(2) Nor is there any textual basis for adopting a narrower definition of “report.” The Second Circuit committed the very error this Court reversed in Graham County. In applying the noscitur a sociis canon to conclude that a narrower meaning for “report” was mandated, the court failed to consider all of the sources of public disclosure listed in the statute—in particular, the reference to “news media.” See 559 U. S., at ___. Applying the ordinary meaning of “report” also does not render superfluous the other sources of public disclosure in §3730(e)(4)(A). Pp. 6–8:cralaw

(b) The DOL’s three written FOIA responses in this case, along with the accompanying records produced to Mrs. Kirk, are “reports” within the public disclosure bar’s ordinary meaning. FOIA requires each agency receiving a request to “notify the person making such request of [its] determination and the reasons therefor.” 5 U. S. C. §552(a)(6)(A)(i). Like other federal agencies, the DOL has adopted FOIA regulations mandating a written response. Such agency responses plainly fall within the broad, ordinary meaning of “report” as, e.g., something that gives information. Moreover, any records produced along with such responses are part of the responses, just as if they had been produced as an appendix to a printed report. Pp. 8–9:cralaw

(c) This Court is not persuaded by assertions that it would be anomalous to read the public disclosure bar to encompass written FOIA responses. Pp. 9–14:cralaw

(1) The Court’s holding is not inconsistent with the public disclosure bar’s drafting history. If anything, the drafting history supports this Court’s holding. Kirk’s case seems a classic example of the “opportunistic” litigation that the public disclosure bar is designed to discourage. Id., at ___. Anyone could identify a few regulatory filing and certification requirements, submit FOIA requests until he discovers a federal contractor who is out of compliance, and potentially reap a windfall in a qui tam action under the FCA. Pp. 9–11:cralaw

(2) Nor will extending the public disclosure bar to written FOIA responses necessarily lead to unusual consequences. Kirk argues that the Court’s ruling would allow a suit by a qui tam relator possessing records whose release was required by FOIA even absent a request, but bar an action by a relator who got the same documents by way of a FOIA request. Even assuming, as Kirk does, that unrequested records are not covered by the public disclosure bar, the Court is not troubled by the different treatment. By its plain terms, the bar applies to some methods of public disclosure and not to others. See Graham County, 559 U. S., at ___. It would not be anomalous if some methods of FOIA disclosure fell within the bar’s scope and some did not. Moreover, Kirk’s assertion that potential defendants will now insulate themselves from liability by making a FOIA request for incriminating documents is pure speculation. Cf. id., at ___. There is no suggestion that this has occurred in those Circuits that have long held that FOIA responses are “reports” within the public disclosure bar’s meaning. Pp. 11–13:cralaw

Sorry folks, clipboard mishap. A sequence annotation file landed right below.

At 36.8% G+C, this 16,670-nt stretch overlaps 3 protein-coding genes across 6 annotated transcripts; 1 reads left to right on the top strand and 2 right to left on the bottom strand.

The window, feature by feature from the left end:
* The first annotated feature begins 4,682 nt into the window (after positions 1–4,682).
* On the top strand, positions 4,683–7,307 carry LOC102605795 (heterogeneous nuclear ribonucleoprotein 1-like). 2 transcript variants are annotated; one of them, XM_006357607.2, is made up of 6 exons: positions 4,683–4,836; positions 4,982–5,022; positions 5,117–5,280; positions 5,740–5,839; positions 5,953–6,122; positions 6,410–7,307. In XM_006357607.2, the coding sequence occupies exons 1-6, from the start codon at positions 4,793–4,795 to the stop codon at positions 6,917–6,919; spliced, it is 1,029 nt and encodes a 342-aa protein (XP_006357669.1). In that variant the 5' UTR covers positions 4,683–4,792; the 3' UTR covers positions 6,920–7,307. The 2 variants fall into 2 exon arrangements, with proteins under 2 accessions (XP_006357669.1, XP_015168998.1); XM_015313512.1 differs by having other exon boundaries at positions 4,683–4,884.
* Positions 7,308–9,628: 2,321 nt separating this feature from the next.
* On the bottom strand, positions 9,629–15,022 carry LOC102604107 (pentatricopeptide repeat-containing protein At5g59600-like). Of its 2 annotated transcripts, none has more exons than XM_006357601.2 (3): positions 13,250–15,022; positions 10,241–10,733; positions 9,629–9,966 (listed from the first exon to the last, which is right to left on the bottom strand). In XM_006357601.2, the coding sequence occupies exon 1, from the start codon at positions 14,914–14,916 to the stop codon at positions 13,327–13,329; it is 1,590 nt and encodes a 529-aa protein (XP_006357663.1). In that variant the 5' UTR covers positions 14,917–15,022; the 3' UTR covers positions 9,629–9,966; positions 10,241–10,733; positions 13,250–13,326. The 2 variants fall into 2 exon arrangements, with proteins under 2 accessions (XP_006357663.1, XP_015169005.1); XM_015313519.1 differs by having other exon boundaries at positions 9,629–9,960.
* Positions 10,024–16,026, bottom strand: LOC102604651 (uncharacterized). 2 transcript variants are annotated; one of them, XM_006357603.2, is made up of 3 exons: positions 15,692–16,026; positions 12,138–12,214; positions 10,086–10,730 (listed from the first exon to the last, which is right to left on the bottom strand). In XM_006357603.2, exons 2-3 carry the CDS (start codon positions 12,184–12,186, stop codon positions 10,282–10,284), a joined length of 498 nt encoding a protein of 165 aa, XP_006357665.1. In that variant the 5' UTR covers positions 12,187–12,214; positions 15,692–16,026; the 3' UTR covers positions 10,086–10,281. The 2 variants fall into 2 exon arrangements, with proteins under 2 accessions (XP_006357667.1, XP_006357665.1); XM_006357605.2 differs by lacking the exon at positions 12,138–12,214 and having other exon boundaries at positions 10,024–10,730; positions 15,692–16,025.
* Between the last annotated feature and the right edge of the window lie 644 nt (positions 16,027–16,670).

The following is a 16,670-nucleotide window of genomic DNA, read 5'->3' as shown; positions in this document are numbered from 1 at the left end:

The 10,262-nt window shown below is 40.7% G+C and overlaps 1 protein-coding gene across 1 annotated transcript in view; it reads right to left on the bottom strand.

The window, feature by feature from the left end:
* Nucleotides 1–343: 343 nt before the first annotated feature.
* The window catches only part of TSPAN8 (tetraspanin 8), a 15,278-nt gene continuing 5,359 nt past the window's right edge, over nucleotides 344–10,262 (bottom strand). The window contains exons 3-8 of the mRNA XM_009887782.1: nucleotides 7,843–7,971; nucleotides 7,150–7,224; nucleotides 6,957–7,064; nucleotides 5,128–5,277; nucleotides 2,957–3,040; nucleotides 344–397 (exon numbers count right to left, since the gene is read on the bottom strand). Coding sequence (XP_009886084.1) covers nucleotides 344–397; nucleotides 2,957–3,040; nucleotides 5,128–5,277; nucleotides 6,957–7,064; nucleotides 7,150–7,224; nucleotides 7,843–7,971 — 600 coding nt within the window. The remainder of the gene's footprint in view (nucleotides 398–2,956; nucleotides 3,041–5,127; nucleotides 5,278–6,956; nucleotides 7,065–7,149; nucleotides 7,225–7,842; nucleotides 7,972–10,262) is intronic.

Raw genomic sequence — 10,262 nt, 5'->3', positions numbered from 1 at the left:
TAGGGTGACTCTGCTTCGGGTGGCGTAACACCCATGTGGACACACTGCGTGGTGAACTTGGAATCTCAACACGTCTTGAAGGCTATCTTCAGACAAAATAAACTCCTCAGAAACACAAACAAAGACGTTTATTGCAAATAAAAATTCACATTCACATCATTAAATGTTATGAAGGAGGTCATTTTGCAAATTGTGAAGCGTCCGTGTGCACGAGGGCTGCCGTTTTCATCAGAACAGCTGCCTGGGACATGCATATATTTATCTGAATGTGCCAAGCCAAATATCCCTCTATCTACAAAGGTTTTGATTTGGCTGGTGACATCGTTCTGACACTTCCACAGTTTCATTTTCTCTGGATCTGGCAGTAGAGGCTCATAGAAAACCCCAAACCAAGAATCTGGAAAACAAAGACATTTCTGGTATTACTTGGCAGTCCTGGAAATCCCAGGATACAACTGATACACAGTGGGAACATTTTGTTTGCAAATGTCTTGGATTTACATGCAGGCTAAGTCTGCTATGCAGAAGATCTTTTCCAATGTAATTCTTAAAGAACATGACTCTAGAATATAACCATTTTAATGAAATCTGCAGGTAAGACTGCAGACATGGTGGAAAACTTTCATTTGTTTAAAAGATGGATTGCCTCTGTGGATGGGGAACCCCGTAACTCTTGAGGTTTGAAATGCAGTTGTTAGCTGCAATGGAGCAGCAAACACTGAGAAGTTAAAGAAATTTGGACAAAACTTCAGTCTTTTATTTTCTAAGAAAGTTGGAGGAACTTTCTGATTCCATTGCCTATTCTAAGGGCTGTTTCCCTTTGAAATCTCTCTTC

(3) Even if the foregoing extratextual arguments were accepted, Kirk and his amici have provided no principled way to define “report” to exclude FOIA responses without excluding other documents—e.g., the Justice Department’s annual report of FOIA statistics—that are indisputably reports. Pp. 13–14:cralaw

(d) Whether Kirk’s suit is “based upon … allegations or transactions” disclosed in the reports at issue is a question to be resolved on remand. P. 14:cralaw

601 F. 3d 94, reversed and remanded:cralaw

Thomas, J., delivered the opinion of the Court, in which Roberts, C.J., and Scalia, Kennedy, and Alito, JJ., joined. Ginsburg, J., filed a dissenting opinion, in which Breyer and Sotomayor, JJ., joined. Kagan, J., took no part in the consideration or decision of the case.